A wide range of studies has also been conducted to evaluate the impact of social prescribing on patients. The findings of these studies indicate that social prescribing improves the self-esteem, self-efficacy, mood, confidence, and socializing skills of patients. It increases the patient’s improvement in prescribed health-related activities, including physical activities and weight loss programs.
However, a growing pool of evidence suggests that the benefits of social prescribing documented in the literature could be biased because of methodological reasons. There are studies demonstrating that despite providing better patient outcomes, social prescribing services cannot reduce the overall workload of general practitioners. In addition, it has been observed that social prescribing approaches that work through link workers are often very extensive and thus, cannot be included in routine care.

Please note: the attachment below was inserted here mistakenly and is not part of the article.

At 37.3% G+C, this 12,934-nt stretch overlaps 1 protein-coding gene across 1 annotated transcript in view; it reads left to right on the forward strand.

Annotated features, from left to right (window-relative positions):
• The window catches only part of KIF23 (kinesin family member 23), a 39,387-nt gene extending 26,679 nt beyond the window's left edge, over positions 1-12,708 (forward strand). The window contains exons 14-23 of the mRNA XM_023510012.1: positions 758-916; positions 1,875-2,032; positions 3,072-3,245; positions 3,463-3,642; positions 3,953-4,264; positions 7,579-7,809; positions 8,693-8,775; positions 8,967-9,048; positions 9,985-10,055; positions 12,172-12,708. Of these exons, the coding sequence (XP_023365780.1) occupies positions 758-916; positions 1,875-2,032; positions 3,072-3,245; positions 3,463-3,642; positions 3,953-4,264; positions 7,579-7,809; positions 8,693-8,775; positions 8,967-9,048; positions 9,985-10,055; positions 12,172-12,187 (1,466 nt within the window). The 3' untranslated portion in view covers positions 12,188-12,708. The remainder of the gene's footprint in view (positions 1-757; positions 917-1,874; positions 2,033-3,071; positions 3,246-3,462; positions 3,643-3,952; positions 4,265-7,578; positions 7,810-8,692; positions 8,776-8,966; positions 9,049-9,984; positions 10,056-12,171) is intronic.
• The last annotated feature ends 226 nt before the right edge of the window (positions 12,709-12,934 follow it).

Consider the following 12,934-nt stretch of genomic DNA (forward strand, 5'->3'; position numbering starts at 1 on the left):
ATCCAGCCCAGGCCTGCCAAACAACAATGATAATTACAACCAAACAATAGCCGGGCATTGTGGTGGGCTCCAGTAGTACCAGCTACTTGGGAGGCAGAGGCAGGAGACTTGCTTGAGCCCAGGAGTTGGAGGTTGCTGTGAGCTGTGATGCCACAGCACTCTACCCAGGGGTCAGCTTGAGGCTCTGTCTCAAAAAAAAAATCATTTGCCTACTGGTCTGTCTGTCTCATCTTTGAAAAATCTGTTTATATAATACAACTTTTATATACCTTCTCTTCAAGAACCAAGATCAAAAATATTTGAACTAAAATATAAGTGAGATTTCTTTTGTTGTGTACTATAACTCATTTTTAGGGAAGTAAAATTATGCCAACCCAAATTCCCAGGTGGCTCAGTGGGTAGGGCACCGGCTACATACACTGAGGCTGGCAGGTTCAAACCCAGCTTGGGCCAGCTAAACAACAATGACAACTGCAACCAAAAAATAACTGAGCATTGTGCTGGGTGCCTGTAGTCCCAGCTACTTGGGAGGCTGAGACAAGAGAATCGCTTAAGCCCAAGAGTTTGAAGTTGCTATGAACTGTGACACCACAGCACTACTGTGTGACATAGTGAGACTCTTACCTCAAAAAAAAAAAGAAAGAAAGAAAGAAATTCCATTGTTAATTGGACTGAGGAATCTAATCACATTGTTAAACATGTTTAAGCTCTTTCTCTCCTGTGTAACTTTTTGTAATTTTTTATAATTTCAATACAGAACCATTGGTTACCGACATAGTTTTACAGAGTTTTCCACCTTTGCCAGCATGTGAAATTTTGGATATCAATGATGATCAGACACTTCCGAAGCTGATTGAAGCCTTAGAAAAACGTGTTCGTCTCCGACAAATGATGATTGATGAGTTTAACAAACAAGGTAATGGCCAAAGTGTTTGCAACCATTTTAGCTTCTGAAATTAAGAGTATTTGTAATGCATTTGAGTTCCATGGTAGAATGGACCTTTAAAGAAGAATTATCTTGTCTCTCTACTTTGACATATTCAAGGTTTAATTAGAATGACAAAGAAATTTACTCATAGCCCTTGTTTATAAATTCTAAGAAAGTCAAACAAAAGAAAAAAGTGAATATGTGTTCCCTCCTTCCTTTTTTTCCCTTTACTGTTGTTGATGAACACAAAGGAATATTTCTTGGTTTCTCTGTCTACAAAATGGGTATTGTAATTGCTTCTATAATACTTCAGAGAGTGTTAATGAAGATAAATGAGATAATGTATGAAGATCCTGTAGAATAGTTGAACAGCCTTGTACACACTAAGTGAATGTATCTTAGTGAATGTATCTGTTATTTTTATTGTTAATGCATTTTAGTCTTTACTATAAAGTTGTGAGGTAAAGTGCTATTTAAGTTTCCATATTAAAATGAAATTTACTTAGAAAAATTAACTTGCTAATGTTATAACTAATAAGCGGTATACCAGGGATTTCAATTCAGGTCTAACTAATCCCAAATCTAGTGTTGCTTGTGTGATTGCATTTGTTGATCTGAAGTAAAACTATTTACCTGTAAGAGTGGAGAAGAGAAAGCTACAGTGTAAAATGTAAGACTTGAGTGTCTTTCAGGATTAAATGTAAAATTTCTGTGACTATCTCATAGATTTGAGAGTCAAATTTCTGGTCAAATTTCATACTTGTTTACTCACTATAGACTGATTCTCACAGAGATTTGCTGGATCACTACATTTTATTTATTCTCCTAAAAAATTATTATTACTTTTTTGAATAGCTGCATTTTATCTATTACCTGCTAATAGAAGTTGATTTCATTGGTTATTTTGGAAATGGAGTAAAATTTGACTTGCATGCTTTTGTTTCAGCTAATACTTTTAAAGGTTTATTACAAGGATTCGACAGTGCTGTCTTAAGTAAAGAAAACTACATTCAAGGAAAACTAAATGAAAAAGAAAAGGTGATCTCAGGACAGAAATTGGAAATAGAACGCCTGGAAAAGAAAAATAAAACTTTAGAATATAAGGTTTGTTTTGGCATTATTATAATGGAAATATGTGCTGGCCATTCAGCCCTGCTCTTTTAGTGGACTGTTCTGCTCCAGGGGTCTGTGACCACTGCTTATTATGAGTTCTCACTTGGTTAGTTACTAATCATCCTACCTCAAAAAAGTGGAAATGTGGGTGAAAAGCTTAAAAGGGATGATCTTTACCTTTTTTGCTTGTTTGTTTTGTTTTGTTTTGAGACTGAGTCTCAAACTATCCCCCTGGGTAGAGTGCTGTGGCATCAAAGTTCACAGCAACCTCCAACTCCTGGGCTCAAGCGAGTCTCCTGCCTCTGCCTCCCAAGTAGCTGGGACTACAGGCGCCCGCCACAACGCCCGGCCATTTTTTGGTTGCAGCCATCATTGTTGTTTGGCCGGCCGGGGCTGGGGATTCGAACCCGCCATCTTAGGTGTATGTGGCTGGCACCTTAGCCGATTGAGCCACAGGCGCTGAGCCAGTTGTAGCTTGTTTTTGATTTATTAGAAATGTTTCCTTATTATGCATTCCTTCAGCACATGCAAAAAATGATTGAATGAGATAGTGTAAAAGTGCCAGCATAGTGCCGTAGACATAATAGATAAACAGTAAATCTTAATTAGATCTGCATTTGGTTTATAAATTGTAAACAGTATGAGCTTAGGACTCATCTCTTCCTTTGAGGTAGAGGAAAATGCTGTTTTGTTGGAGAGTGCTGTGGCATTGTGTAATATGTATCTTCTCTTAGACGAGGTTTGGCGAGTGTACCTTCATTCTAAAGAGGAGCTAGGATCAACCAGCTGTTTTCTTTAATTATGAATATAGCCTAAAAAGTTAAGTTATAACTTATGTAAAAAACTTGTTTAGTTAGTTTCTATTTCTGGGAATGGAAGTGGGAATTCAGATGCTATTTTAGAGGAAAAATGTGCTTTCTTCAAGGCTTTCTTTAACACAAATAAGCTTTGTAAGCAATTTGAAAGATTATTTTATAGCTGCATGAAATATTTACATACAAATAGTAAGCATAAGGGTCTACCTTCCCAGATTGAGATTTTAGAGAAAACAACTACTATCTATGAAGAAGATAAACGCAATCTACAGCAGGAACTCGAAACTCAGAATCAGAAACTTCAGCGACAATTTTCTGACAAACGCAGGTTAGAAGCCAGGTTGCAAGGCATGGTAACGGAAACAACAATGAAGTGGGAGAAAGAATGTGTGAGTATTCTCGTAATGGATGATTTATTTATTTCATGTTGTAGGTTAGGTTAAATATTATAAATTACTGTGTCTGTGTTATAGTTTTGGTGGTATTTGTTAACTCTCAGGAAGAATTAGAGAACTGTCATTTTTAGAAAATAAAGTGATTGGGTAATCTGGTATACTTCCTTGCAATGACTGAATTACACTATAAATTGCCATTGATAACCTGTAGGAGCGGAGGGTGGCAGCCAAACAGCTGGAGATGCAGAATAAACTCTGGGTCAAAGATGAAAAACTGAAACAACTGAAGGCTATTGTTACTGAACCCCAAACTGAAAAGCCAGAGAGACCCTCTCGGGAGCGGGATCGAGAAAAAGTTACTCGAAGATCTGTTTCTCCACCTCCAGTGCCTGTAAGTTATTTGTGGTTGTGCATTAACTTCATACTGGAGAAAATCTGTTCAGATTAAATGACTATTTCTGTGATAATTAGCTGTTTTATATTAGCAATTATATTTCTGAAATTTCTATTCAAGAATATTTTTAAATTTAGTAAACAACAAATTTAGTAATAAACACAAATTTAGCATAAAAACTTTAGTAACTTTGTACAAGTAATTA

Regarding cost-effectiveness, studies have shown that short-to-medium term engagement of patients in social prescribing programs could positively impact anxiety level, general health, and quality of life; however, such engagement could not reduce the frequency of attendance and demands on services. Moreover, these programs are much costlier than the conventional care provided by general practitioners.
Who can Benefit from Social Prescribing?
Patients with mental health problems and frequent attenders are better suited for social prescribing. In addition, socially isolated people and those with chronic health conditions (irritable bowel syndrome, fibromyalgia, chronic fatigue) can be benefited from the approach.